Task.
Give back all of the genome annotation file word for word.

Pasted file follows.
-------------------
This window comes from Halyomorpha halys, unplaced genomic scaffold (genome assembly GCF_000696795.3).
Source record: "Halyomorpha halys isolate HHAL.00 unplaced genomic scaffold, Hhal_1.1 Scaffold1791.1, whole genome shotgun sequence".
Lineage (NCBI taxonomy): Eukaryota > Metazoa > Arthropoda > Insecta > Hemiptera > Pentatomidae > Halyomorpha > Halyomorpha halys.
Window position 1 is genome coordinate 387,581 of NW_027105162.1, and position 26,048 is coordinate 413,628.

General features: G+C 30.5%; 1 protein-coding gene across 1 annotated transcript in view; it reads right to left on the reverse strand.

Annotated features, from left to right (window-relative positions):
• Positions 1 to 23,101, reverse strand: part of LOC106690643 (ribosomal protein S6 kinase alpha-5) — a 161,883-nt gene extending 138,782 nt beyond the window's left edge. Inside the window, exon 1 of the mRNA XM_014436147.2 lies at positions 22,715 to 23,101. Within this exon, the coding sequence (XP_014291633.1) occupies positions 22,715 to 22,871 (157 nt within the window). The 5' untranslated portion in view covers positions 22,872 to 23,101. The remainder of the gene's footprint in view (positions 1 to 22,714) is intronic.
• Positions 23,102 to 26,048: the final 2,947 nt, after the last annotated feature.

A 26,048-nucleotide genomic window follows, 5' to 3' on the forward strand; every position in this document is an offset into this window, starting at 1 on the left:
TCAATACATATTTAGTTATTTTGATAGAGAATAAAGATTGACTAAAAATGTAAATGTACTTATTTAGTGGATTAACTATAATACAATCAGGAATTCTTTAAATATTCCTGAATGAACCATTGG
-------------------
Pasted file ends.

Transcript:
This window comes from Halyomorpha halys, unplaced genomic scaffold (genome assembly GCF_000696795.3).
Source record: "Halyomorpha halys isolate HHAL.00 unplaced genomic scaffold, Hhal_1.1 Scaffold1791.1, whole genome shotgun sequence".
Lineage (NCBI taxonomy): Eukaryota > Metazoa > Arthropoda > Insecta > Hemiptera > Pentatomidae > Halyomorpha > Halyomorpha halys.
Window position 1 is genome coordinate 387,581 of NW_027105162.1, and position 26,048 is coordinate 413,628.

General features: G+C 30.5%; 1 protein-coding gene across 1 annotated transcript in view; it reads right to left on the reverse strand.

Annotated features, from left to right (window-relative positions):
• Positions 1 to 23,101, reverse strand: part of LOC106690643 (ribosomal protein S6 kinase alpha-5) — a 161,883-nt gene extending 138,782 nt beyond the window's left edge. Inside the window, exon 1 of the mRNA XM_014436147.2 lies at positions 22,715 to 23,101. Within this exon, the coding sequence (XP_014291633.1) occupies positions 22,715 to 22,871 (157 nt within the window). The 5' untranslated portion in view covers positions 22,872 to 23,101. The remainder of the gene's footprint in view (positions 1 to 22,714) is intronic.
• Positions 23,102 to 26,048: the final 2,947 nt, after the last annotated feature.

A 26,048-nucleotide genomic window follows, 5' to 3' on the forward strand; every position in this document is an offset into this window, starting at 1 on the left:
TCAATACATATTTAGTTATTTTGATAGAGAATAAAGATTGACTAAAAATGTAAATGTACTTATTTAGTGGATTAACTATAATACAATCAGGAATTCTTTAAATATTCCTGAATGAACCATTGG